Guide to Camera and Autofocus Settings for Shooting Sports
High-speed photography: horse show jumping
By beholder3 in Articles and Tips on Apr 26, 2017
We probably all try out new things in photography because that can be fun. But it can also be a hard thing to do with a DSLR and all the dozens of settings you can use. Often some initial guidance helps.
Here we want to share some experience on shooting a certain type of sport (contrary to popular belief, Pentax cameras can well be used for this purpose!), actually some outdoor horse sports: show jumping. This is intended to get interested users going quicker and to provide an easy reference if you want to try it yourself, either because you are a rider as well, or maybe your kids and relatives are, or you just enjoy the sports and the horses from a photography perspective.
Whether you use a Pentax, Canon, or Nikon DSLR, the tips in this article should help you out with shooting sports!
I will separate this guide into a number of chapters which will all describe a certain setting and my rationale for using it. I guess the latter is the most important part, since it helps understand and allows your adjusting them if you find your scenario or preferences are different.
Remember, many ways lead to Rome and there is no "right" or "best" way to do things. There are only personal preferences.
Scenario: Horse Show Jumping
Shot from 45 degrees, this is what most riders seem to prefer
This scenario is about an outdoor event where I assume to have plenty of daylight around. The sports event itself consists of a number of riders with their horses following a predefined show jumping course over a number of obstacles (mostly about 8-12) in a limited time. So one horse/rider combo will only be available for 1-2 minutes.
Equipment Used and Suggested
I currently use the Pentax K-1 full-frame DSLR which is perfectly up to the job and allows for heavy cropping due to its 36 MP sensor. This comes in very handy when your framing is not perfect. The wide sensor dynamic range is also a great boon for this type of sports since most horses I have seen tend to be dark brown in color which doesn't look nicely textured straight out of camera. Lifting the shadows does make the images look a lot nicer. My tips will generally also apply to recent full-frame (FF) bodies from other brands.
The two lenses I have very good experiences with are the HD Pentax-D FA* 70-200mm F2.8 ED DC AW lens which I would prefer all the time due to it's F2.8 speed and the equally nice HD Pentax-D FA 150-450mm F4.5-5.6 ED DC AW lens, which actually gets used about the same amount of time. That is mainly because the viewing angle of 200mm on FF can be a little wide if the show jumping course is set up in a way where the best situations are 50 meters away from where you can stand. I also do really like the AF activation buttons on the barrel I have to admit.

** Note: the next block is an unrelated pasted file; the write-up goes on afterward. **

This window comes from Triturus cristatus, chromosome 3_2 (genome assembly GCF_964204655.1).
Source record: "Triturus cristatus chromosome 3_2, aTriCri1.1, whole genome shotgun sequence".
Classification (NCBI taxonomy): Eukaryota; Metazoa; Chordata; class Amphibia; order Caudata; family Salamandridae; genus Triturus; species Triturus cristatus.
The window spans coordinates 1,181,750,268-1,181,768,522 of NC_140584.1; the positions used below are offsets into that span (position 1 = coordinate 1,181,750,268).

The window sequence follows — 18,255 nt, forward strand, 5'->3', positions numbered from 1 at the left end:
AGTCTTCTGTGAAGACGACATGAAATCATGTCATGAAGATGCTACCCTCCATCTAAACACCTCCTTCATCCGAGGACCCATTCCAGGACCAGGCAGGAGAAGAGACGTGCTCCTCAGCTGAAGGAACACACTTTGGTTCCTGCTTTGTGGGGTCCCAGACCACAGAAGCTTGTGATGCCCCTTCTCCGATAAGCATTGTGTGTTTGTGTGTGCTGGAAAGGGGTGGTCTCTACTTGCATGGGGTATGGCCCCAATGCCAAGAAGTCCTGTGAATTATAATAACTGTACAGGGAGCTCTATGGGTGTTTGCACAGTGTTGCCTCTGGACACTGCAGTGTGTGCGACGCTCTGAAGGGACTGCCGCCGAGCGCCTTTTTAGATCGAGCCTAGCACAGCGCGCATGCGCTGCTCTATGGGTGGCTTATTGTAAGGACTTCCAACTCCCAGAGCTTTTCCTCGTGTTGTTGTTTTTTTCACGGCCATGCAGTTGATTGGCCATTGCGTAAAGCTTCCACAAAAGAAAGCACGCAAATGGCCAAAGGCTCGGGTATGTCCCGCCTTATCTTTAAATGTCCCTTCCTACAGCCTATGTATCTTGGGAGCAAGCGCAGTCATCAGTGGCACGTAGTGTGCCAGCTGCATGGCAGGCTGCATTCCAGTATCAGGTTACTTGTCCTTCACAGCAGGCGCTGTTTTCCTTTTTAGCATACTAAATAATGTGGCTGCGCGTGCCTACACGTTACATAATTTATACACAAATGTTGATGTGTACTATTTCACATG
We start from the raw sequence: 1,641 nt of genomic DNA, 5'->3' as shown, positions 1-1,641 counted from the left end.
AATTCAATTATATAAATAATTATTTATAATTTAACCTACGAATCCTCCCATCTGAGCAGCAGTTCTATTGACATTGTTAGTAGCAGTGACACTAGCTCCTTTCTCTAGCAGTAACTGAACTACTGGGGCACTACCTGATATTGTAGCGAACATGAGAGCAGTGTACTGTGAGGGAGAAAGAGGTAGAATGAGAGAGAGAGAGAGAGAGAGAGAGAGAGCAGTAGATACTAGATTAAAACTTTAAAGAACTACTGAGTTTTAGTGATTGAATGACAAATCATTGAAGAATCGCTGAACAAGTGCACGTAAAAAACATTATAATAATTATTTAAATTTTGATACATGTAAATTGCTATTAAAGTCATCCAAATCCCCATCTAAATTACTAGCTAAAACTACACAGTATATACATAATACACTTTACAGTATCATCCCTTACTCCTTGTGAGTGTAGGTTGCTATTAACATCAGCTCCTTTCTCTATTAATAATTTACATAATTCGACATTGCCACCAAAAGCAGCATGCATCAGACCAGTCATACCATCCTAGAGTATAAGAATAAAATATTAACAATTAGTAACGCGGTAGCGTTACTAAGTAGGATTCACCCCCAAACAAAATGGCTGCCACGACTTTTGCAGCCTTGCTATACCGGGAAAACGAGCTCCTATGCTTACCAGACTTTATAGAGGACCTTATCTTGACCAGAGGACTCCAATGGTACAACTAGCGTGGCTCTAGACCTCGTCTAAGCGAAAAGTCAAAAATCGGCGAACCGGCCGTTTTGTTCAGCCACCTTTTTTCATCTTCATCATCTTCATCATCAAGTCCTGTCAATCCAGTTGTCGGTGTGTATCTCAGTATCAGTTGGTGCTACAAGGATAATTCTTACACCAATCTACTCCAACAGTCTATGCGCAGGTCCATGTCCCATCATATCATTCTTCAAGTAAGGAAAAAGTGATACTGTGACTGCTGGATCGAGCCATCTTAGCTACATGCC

Choosing the Right Place to Shoot From
Shot fully from the side. Here you can see the whole beauty of the horse jumping
The most important part actually. Here are some tips:
- Avoid shooting into the sun. Often the course is set-up in such a way that the horses do not have to jump into the sun, but then the audience has to look towards the sun when the horses are coming in their direction. Believe me this is not as easy as it sounds in many places.
- Don't try to catch a horse at all obstacles, but choose two or three obstacles which you prefer. So you have a couple of seconds to prepare.
- Choose the viewing angle at an obstacle wisely. Basically there are two and a half good standard ways. You can shoot from the side, perpendicular to the horse. You can shoot 45 degrees angled from the front. Or you can shoot straight from the front. The latter is often less impressive, though. Shooting from the side yields very nice results, but some riders will not like it as it shows all minor weaknesses in how they sit and jump. When shooting from the side also ensure you do it perfectly, because later in the image you will notice any small deviations big time due to the nature of the bars on the obstacle.
- Choose the obstacles wisely. Nowadays many of them come with some freaky aggressively colored advertisements on them which can really destroy your images visually.
- Try to choose obstacles and viewing angles where the background is far away and not too busy. There are lots of technically fine show jumping images which really suffer from a way too busy background.
- Do not shoot horses and riders from the back. Those tend to be less interesting images.
The Right Moment
My preferred timing is to either get the horse going strongly upwards just when the hind legs have left the ground for a few inches and the rider is leaning strongly forward or when the horse is floating right atop the obstacle. Try to shoot before the couple is drawn down by gravitation again.
Exposure Mode and Settings
When shooting with a variable aperture zoom like the 150-450mm F4.5-5.6 lens which I want to use wide open, Tv mode (shutter priority) is best. That is because I want to choose both a certain shutter speed and "wide open" which can be different on different zoom positions. But Tv tries to achieve lowest possible ISO at a given shutter speed by first opening up the aperture as much as possible. So it automatically adjusts aperture the way I want it. If I did choose TAv, then when going back to 150 mm from 450 mm the aperture would stay at F5.6.
I do use matrix metering here because I want to limit risk of burnt highlights. I also keep exposure compensation at 0 or maximum +1/3 EV.